Main image: Matthew Taylor tweeted a picture of the cover of his eponymous report
So the long-awaited Taylor Report into Modern Employment Practices will, among other things, bury bogus self-employment by creating a new category of work – a so-called “Dependent Contractor”. This is an important and useful first step, but in no way the final word. Here’s why.
It is right to call time on the scandal of false self-employment. There has been a small but growing volume of case law that has established that those work on piece-rate, zero-hours contracts for the same enterprise – and who are dependent on that enterprise for allocation of work – are “workers” as legally defined and therefore entitled to basic employment rights. And that their “employers” now need to start paying the National Insurance contributions their business model was designed to help them evade.
So it seems Taylor will advance this process of bringing precarious employment into line with the basic protections and rights enjoyed by employees. Obviously this makes sense ethically, but in practical terms it could create a more level playing field for businesses, lead to higher NI and Tax revenues, ensure more cash is circulating and increase productivity by stabilising an important section of the economy.
But good as this is, it will not cure the ills of our gig economy. This is because power and choice will still be firmly distributed in favour of the employer or enterprise, rather than the newly established Dependent Contractor.
This is because there have always been two models of flexible working, and the Taylor report leaves both in place. There is the two-way flexibility, aspired to by Taylor and experienced by those who have relatively high levels of security, are well-connected or have a skill that is in demand. There is a great, must-read analysis of this by Matt Farquharson on the excellent Motherpukka site.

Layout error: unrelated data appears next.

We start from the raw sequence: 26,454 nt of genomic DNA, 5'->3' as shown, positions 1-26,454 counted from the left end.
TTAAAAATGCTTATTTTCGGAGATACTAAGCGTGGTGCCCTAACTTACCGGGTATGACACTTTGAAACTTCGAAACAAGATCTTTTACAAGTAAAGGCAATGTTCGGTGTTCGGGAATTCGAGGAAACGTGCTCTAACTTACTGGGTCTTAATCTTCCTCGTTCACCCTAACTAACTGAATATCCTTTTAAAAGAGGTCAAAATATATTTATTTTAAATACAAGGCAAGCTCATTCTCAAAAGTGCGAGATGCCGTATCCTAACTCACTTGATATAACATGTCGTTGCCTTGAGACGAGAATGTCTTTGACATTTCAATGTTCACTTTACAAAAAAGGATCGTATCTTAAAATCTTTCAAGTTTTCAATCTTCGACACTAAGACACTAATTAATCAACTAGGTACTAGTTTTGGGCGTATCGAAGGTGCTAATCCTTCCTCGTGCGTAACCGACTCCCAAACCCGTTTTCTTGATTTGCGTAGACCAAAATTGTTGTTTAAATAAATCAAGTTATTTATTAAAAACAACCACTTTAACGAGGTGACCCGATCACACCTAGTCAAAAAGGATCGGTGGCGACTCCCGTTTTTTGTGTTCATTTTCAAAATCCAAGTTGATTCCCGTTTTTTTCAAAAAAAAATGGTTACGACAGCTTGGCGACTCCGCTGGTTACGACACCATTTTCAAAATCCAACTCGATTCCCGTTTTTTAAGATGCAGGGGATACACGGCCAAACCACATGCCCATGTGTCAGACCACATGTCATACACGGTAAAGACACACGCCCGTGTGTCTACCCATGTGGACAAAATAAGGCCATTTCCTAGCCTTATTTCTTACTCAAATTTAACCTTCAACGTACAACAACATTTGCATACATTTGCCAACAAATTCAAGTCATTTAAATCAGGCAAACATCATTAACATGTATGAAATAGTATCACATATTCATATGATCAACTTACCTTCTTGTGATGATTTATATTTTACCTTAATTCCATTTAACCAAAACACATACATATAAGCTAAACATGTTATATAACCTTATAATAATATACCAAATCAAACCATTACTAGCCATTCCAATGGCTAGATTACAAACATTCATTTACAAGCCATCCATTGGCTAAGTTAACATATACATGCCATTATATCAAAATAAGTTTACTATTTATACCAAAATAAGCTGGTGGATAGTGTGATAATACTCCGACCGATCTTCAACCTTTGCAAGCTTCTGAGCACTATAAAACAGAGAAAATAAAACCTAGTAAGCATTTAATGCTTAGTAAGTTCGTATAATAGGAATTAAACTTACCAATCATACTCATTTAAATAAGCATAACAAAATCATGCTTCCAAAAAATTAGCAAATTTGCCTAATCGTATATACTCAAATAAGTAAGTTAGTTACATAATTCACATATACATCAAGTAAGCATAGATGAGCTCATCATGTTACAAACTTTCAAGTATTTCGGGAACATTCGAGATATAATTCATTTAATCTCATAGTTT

Matt quotes all the things that are good about flexibility (high staff retention, lower sick leave, increased productivity) and argues passionately that more people would be more creative and productive if only employers had the skills and confidence to accommodate requests for atypical working.
Contrast that with the other model – one-way flexibility. Here there is no control, and an almost endemic proliferation of precarious work. Dr Andrew Smith, of Bradford University, calls them the “forgotten workers”, clustered in cleaning, catering, social care, and education and retail sectors – often having been contracted out and contracted out again from an originally large public sector employer. Shockingly, Smith’s research has found a strong work ethic coupled with holding up to 7 jobs at any one time – and still not being able to make ends meet financially.
With technology allowing the micromanagement of activity undertaken by these soon-to-be Dependent Contracts, the idea of two-way flexibility becomes even more remote. At a recent TUC conference on Insecure Work, delegates were told how drivers for a very well-known general on-line retailer are checked at ten different points on the journey from collecting a package to delivering it.
Then bring in an algorithm to crunch the stats this sort of monitoring generates and suddenly you have heavily nuanced performance targets set and monitored entirely remotely. That is the reality of piecework in a digital economy, irrespective of the status of those doing it. You can see the challenge for those believing change is possible.
TUC General Secretary Frances O’Grady summed it up perfectly: “Platform businesses are pleading their special status – but it is a case of old-fashioned casualisation.”
This of course is one heavily-trailed part of the Taylor review. We will need to see and asses what he says on other important issues such as Worker Voice. But this is definitely a case of “game on” on Britain’s dangerous addiction to poor employment standards.